Loading the XD-S with standard velocity Federal, Winchester, and Hornady FMJ and hollow-point ammunition, I was able to fire it about as fast as I have ever fired a sub-compact pistol while delivering a series of tight groups on a cardboard man-size torso target at a distance of 21 to 25 feet from a standing unsupported two-handed position. During the second range session, I used the XD-S to deliver a succession of head shots while firing 147-grain 9mm Federal FMJ, 135-grain Hornady Critical Defense and 115-grain Hornady Critical Defense ammunition from a standing unsupported position at a distance of 30 feet.
The Springfield Armory XD-S was tested with a wide variety of defense ammunition. And overall it was comfortable to shoot, a major concern for a lightweight sub-compact pistol with a short polymer grip. There was also no discernable difference as far as comfort under firing conditions between using the XD-S with the standard seven-round magazine and the larger nine-round magazine.
In my hands the 9mm Smith & Wesson M&P Shield was a tad more comfortable to shoot than the XD-S but not by much. However, once I operated the XD-S with the smaller of the two back straps installed on the grip portion of the frame, the XD-S became more comfortable to shoot. Other members of my test team expressed zero complaints about the level of recoil felt while firing the XD-S with different brands and bullet weights of 9mm ammunition.
Best of all, during both range sessions the XD-S proved flawlessly reliable.
During the evaluation I carried the XD-S in a DeSantis N87 Pro Stealth inside-the-pant holster as well as in a DeSantis Die Hard ankle rig holster and in an Uncle Mike's inside-the-pant Style 15 holster. Spare magazines were carried in a black leather DeSantis A01 double magazine pouch, and without a magazine pouch, in my weak hand cargo pants pocket. I also found the XD-S to be comfortable to carry in the right hand pocket of a pair of cargo pants.
The fact that the XD-S has a flat profile that accommodates a single column magazine makes this pistol very suitable for concealed carry. If you decide to adopt the XD-S, I strongly recommend investing in a DeSantis Die Hard ankle rig, especially if you plan on carrying the XD-S as a backup gun. If you carry the XD-S as a primary handgun or as an off-duty gun, I recommend purchasing an inside-the-pant holster for maximum concealment.
Regardless of how you carry a pistol like the XD-S, I also advise carrying two spare seven-round magazines. I also suggest inverting your spare magazine pouch on your belt as a way to limit the bulge or the "printing" of the magazine carrier against your clothing.
It Could Be Better
A city police officer, who also serves as a department firearms instructor, agreed with me that the ambidextrous magazine release on the XD-S test pistol was not as easy to depress and operate as the magazine release button on other pistols including other XD and XDM variants. I also prefer the fixed sights that are installed on other Springfield Armory XD and XDM pistols to the fiber optic front sight used on the XD-S.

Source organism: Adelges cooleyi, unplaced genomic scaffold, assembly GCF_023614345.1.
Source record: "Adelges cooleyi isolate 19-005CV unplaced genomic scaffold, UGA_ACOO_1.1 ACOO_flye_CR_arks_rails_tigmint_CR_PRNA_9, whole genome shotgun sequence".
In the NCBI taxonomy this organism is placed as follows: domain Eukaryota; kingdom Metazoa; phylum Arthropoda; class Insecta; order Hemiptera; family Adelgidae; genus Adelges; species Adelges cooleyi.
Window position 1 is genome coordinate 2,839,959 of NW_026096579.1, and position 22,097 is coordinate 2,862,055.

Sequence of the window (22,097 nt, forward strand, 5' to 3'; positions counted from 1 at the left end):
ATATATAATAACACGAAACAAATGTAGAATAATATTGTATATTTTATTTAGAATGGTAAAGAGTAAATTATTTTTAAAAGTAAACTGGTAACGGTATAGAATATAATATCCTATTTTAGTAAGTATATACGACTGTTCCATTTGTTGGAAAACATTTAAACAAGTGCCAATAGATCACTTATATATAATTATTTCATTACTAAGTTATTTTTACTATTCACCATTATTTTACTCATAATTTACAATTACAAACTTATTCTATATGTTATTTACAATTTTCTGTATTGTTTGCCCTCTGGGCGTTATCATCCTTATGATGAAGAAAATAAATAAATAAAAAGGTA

Two of the three members on the test team who carry Glocks daily had difficulty shooting the XD-S without engaging the slide stop. Since I am very familiar with Springfield Armory XDs and XDMs, I had no problems operating the XD-S. However, it is necessary to use a punch to remove the small roll pin that holds the interchangeable back strap in position. Even though installing the small or large back strap can improve the ergonomics of the XD-S under firing conditions, I would like to see Springfield Armory provide a small punch and a few spare roll pins with every pistol to accommodate customers who change the back straps until they determine the grip option that works best for them.
My final criticism of the XD-S is its retail price of $599. Unfortunately, Springfield Armory has not established a law enforcement price for the XD-S at this time. In the end, only you can determine if the features of this well-made sub-compact pistol justify the added expense.
If you believe firearms are tools of the law enforcement profession, then it is likely you also believe that different size firearms are needed to satisfy the variety of missions performed by sworn personnel. The Springfield Armory XD-S is a very well made, special purpose, concealed carry sub-compact pistol that is chambered in two substantial calibers. As long as you can qualify with a pistol like the XD-S, you should have complete faith and confidence in your ability to use this firearm to engage any threat, at any time, during any justified use-of-deadly-force situation.
Springfield Armory XD-S Sub-Compact Pistol Specs:
Capacity: 7 + 1 rounds
Overall Length: 6.3 inches
Barrel Length: 3.3 inches
Height: 4.4 inches
Weight (empty): 23 ounces
Trigger Pull: 5.5 to 7.7 pounds
Construction: Polymer frame, steel Melonite barrel, forged steel slide
Sights: Front, fiber optic; rear, dovetail
Magazines: Comes with two flush fitting stainless steel mags
Nick Jacobellis is a medically retired U.S. Customs Agent and a former police officer, who was physically disabled in the line of duty while working as a federal agent.